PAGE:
My career goal is to become a philosophy professor, so after my Masters, I'll get a doctorate. I decided to do this in Germany instead of the US because of my semester in Berlin in 2018/19. Academic culture here is so much better than in the US - way more self-directed research and exchange between professors and students, and almost no memorization. Plus, tuition is less than 300€ a semester and the cost of living is a lot lower than in California.

Even if the philosophy doesn't pan out (European academic standards are pretty high), I plan to stay here. From both first-hand experience and liebe Professorin Finney's German culture classes, I know I prefer strict Germany to the materialistic, self-centered US. 


Alison Ruth
Double Major: German and Linguistics

I'm pleased to report that I'm just wrapping up a successful first quarter in a postbaccalaureate/master’s program in speech and hearing sciences at the University of Washington. I jumped right into classes at the UW two days after graduating from Davis (yikes!) but I absolutely love the path that I’ve chosen.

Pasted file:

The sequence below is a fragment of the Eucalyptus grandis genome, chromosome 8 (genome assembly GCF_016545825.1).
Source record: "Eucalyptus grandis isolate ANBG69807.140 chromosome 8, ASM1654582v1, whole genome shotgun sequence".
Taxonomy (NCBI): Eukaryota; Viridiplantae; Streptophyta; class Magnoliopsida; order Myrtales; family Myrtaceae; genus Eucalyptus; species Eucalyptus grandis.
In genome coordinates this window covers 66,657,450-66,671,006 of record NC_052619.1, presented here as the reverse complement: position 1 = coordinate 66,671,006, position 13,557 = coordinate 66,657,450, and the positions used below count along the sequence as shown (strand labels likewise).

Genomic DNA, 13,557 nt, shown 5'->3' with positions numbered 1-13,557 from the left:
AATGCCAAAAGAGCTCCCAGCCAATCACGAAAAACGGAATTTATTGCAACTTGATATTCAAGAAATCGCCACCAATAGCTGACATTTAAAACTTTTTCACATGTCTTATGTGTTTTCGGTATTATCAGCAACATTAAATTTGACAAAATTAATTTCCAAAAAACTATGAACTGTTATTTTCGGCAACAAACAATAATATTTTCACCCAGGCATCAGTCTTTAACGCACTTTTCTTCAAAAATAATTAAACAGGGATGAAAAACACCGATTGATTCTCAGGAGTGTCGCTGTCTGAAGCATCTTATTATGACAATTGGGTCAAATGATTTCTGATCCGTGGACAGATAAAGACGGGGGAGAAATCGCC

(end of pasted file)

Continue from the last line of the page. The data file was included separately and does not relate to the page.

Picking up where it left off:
I graduated from UC Davis earlier this spring with majors in German and linguistics and minors in art history and education. I knew that I wanted to utilize my bilingualism in my career somehow, but I wasn't sure how to go about doing that! During my sophomore year at Davis, I began working towards a career in speech pathology and have found that the field suits me in every way. My German speaking abilities definitely gave me a huge leg up in the graduate school admission process— it’s so important to understand the perspective of a language learner in the field of speech therapy, and my German classes at UCD provided me with that unique lens. It was a long road, but I’m so happy to be studying at my top program!


Natascha Starr
Double Major: German and International Relations